We left the Utah canyons after almost three weeks. What an experience. Each one was magnificent in its own way. As we move on, I’m trying to decide which was my favorite and I’m not sure I can. For true overwhelming magnificence, I think I would say Monument Valley tops the list. I also would say that was my least favorite because of the harsh conditions. Every day we came home with grit in our teeth and hair that felt like broom straw. Dust really is a four-letter word, and red dust is the worst! I have tremendous amount respect for the people that call that place home.
But I still remember first driving into Canyonlands and being amazed—our introduction to what lay ahead, and I loved Dead Horse and Kodachrome, and… and…. It’s been fantastic!
I’d love to know, what was your favorite so far?
We left the Utah canyons with gray skies again—had more snow showers over the passes, on to Provo,
Then to Island Park, Idaho, a remote area on Henry’s Lake about 20 miles from West Yellowstone. A neighbor at a RV camp told us about this place—quiet and off the beaten path. They weren’t kidding! It really was in the middle of nowhere. Beautiful with a surprise! We arrived with 4 inches of snow on the grass and more falling. Hello! It’s almost June!!!
The next morning it was sunny, almost 60 degrees, so we rode our bikes to Henry’s Lake, one of the primo trout fishing areas in the country. The fields still had a frosting of snow and we found a huge ice ledge on the edge of the lake—a remnant of the long winter. I don’t think many people live in this area year round. The winters must be brutal.
This really is a place with non-stop weather changes. Pellet-size hail again at night, but bright and warm the next day. It sure kept us guessing. The roads were never a problem, so we headed to West Yellowstone to check out the area where we had snowmobiled almost two years before. We found some of the places we remembered covered with snow-packed roads–now it had a more routine flavor. But it snowed and sleeted again. Mother Nature can’t make up her mind. We did stop to made arrangements for fly fishing lessons before heading into the park.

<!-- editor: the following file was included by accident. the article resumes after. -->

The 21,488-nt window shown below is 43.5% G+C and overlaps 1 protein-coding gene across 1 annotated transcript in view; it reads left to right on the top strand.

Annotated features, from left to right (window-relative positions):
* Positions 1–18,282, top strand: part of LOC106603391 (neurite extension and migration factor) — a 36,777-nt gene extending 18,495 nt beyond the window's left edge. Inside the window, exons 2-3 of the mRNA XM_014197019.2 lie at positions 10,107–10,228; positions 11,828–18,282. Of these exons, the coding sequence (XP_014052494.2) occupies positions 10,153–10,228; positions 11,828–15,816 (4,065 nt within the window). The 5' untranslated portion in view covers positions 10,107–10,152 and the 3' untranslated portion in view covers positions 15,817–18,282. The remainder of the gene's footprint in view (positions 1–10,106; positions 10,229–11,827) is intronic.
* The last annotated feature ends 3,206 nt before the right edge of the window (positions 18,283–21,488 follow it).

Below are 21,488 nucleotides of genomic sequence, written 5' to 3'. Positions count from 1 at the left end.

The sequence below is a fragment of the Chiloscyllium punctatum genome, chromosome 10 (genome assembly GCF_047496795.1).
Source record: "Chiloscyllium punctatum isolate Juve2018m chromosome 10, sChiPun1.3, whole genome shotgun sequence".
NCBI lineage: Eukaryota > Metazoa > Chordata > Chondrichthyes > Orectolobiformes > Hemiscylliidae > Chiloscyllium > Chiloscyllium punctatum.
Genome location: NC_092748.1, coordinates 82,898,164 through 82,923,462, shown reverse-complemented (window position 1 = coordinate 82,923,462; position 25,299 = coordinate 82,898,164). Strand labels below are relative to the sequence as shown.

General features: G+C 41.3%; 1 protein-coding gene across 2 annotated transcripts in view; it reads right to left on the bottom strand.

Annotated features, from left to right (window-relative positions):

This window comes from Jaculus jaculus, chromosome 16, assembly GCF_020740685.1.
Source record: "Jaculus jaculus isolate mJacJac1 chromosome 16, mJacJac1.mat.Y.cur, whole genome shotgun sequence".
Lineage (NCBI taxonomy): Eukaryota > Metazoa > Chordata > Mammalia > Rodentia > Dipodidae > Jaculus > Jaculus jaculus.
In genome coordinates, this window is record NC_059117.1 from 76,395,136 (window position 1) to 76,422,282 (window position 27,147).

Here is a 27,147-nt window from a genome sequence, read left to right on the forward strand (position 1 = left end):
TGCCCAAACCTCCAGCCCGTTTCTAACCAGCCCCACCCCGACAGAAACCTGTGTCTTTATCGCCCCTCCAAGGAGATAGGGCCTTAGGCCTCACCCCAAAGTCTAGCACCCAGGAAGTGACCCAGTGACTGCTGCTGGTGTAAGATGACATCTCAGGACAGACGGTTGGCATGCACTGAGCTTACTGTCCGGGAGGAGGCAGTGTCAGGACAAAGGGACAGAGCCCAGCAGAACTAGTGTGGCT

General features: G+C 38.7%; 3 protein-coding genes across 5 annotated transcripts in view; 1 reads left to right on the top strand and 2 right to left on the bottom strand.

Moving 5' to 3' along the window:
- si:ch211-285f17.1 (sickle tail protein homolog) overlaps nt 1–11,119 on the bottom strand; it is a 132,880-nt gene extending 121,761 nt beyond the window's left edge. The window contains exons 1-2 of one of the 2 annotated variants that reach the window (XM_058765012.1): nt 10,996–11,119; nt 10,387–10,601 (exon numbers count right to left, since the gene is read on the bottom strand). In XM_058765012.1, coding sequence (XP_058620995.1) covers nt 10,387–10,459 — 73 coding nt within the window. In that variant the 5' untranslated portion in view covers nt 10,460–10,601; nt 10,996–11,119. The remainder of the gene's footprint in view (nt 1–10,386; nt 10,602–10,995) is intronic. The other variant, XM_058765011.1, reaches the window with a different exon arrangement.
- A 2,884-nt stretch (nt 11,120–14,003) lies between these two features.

As I mentioned, we were here January 2010. That was glorious and we wanted to visit some of the same areas inside the park this time, but we didn’t get far before stopping. We immediately found new life springing up everywhere—like mothers and baby elk beside a lake.
An osprey we had watched hunting
Bison herds still down from the high meadows for the winter. They were next to—and in– the road.
From the car window…
Bison cows stopped a few feet from us and seemed completely oblivious to visitors as they nursed their calves.
We moved on and drove the full loop around the geyser basin
and made it to Old Faithful right at showtime!
As we moved through the upper elevations the park still had a thick snow pack; it looked to be at least six feet in some places. And Yellowstone Lake was almost tolally covered with ice.
In the mountains we stopped with a jam of cars and caught a brief glimpse of a mamma grizzly who had two cubs hiding behind the rise–not a great shot, but this was not a time for an up close and personal encounter…
As we were leaving the park we came across an elk with a tracking collar…giving us a few choice words
And a young brown bear was playing hide and seek in the brush–he won!
Tomorrow, we’ll be going back to Yellowstone to try our hand at fly fishing. We had no idea how great the park would be this time of year!